Bernina’s US Headquarters is located in Aurora IL. It serves as the US distribution center, and also handles marketing, tech issues, software customer service, education, etc.
Full disclosure: I know more about Bernina than the others because those were the machines I sold. And I own several of them.
Baby lock is a brand name owned by Tacony, a huge US corporation that also owns Nancy’s Notions, Koala Cabinets, Amazing Designs embroidery, vacuum cleaners and other home products. In response to my request, I promptly received an email from the Assistant General Manager of Baby Lock in Japan, where their International headquarters is located. He tells me that Baby Lock sewing machines are manufactured in Taiwan, Vietnam, China and Thailand. Baby Lock sergers are MOSTLY made in Japan, where they own a number of factories. According to the company, a couple of serger models (I don’t know which ones) are made in Taiwan.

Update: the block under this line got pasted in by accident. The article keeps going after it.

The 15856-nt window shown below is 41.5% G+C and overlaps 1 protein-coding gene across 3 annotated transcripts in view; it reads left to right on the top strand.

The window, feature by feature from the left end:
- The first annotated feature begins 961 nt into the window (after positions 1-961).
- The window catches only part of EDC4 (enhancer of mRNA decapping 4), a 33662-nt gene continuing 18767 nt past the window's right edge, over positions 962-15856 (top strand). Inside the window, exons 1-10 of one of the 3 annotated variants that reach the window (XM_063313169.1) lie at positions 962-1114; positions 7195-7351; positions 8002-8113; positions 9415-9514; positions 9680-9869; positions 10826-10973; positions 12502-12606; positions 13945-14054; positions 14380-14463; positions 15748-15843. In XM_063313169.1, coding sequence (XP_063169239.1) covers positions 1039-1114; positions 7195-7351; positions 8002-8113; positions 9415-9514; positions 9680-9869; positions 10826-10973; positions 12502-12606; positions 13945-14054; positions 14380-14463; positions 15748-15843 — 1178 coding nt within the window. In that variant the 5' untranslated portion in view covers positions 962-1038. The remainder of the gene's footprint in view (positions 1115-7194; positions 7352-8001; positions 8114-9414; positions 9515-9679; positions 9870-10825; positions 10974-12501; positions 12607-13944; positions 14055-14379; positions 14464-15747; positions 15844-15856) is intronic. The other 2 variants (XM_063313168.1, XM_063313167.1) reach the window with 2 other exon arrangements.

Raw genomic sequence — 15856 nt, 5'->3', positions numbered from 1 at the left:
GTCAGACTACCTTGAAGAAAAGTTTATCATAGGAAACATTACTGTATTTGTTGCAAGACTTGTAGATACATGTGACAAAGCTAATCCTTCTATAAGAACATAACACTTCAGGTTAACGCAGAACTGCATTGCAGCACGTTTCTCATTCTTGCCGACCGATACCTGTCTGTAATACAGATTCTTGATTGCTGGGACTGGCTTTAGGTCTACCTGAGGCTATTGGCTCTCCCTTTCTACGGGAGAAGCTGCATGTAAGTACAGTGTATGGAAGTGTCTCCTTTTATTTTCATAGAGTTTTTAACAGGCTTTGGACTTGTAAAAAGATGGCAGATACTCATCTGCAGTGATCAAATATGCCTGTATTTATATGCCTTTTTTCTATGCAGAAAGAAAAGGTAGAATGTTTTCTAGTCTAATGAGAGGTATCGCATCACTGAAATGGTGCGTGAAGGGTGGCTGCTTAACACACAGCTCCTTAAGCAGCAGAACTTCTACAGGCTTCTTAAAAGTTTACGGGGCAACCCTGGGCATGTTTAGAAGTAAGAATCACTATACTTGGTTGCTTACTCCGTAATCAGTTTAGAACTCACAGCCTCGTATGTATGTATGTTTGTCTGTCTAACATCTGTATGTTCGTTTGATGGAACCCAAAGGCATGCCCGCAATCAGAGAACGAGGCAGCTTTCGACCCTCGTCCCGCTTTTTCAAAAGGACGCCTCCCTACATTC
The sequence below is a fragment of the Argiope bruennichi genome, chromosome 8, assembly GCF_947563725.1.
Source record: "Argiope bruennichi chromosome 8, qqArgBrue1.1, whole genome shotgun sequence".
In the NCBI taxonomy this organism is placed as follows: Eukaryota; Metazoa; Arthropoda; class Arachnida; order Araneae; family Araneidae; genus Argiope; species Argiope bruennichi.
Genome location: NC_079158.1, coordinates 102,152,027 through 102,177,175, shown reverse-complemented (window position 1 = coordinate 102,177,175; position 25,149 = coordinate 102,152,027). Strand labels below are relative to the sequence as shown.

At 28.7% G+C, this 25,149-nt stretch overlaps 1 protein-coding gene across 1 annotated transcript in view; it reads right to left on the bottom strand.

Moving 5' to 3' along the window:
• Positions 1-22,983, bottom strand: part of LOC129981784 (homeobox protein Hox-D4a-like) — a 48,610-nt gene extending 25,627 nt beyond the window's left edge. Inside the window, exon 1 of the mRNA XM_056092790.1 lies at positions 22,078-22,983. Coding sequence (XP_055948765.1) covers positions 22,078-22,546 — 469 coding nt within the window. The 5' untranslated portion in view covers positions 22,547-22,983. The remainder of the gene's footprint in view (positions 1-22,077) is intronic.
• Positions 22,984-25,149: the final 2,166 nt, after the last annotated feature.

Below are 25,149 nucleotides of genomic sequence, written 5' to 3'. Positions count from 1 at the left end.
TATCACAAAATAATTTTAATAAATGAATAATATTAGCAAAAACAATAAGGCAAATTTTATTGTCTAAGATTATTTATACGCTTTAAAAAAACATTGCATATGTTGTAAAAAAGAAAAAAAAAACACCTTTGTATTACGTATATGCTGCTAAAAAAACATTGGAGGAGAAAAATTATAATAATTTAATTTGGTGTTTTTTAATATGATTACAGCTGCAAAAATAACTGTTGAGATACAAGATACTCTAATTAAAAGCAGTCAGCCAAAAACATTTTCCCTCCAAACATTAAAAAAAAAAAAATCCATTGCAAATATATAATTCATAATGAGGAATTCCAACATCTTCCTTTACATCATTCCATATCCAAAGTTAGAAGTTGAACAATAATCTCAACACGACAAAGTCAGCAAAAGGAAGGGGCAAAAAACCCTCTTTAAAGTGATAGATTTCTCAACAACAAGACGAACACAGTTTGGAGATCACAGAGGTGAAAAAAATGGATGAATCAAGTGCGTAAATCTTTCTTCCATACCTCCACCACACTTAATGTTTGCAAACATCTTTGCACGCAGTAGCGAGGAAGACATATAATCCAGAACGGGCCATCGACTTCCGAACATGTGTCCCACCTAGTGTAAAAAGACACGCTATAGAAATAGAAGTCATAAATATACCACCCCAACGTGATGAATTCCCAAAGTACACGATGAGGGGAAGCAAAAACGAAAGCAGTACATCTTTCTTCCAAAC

They don’t technically have a US headquarters. Tacony is their US wholesale distributor and they are located in Fenton Missouri.
All of the above brand names are now under one corporation: SVP Worldwide. Their customer service response is that most of their machines are made in China. Singer responded separately and stated that their machines are made in Brazil, China, Taiwan and Vietnam.
SVP Worldwide’s US headquarters is located in LaVergne Tennessee. Here they handle dealer relations, customer service and software support.